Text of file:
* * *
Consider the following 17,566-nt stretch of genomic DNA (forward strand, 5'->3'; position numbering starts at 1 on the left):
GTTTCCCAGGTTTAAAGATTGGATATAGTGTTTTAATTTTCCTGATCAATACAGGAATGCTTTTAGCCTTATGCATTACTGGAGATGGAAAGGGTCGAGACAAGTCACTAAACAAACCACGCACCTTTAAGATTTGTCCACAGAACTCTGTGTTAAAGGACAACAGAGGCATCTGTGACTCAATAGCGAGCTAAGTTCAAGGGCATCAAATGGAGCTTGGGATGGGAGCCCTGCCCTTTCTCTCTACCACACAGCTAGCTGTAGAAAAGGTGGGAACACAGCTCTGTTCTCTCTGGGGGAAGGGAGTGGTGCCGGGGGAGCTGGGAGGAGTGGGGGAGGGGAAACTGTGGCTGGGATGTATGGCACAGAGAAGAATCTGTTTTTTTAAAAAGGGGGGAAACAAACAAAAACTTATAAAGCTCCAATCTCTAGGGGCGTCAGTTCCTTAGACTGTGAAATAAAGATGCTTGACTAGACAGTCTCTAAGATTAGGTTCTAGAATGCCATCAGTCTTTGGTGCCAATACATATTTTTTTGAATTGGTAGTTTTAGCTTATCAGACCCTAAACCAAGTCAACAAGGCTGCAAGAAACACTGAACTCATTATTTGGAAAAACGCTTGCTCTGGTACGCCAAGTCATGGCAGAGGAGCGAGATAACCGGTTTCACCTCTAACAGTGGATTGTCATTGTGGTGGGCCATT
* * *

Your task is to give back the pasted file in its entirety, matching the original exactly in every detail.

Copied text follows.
Consider the following 17,566-nt stretch of genomic DNA (forward strand, 5'->3'; position numbering starts at 1 on the left):
GTTTCCCAGGTTTAAAGATTGGATATAGTGTTTTAATTTTCCTGATCAATACAGGAATGCTTTTAGCCTTATGCATTACTGGAGATGGAAAGGGTCGAGACAAGTCACTAAACAAACCACGCACCTTTAAGATTTGTCCACAGAACTCTGTGTTAAAGGACAACAGAGGCATCTGTGACTCAATAGCGAGCTAAGTTCAAGGGCATCAAATGGAGCTTGGGATGGGAGCCCTGCCCTTTCTCTCTACCACACAGCTAGCTGTAGAAAAGGTGGGAACACAGCTCTGTTCTCTCTGGGGGAAGGGAGTGGTGCCGGGGGAGCTGGGAGGAGTGGGGGAGGGGAAACTGTGGCTGGGATGTATGGCACAGAGAAGAATCTGTTTTTTTAAAAAGGGGGGAAACAAACAAAAACTTATAAAGCTCCAATCTCTAGGGGCGTCAGTTCCTTAGACTGTGAAATAAAGATGCTTGACTAGACAGTCTCTAAGATTAGGTTCTAGAATGCCATCAGTCTTTGGTGCCAATACATATTTTTTTGAATTGGTAGTTTTAGCTTATCAGACCCTAAACCAAGTCAACAAGGCTGCAAGAAACACTGAACTCATTATTTGGAAAAACGCTTGCTCTGGTACGCCAAGTCATGGCAGAGGAGCGAGATAACCGGTTTCACCTCTAACAGTGGATTGTCATTGTGGTGGGCCATT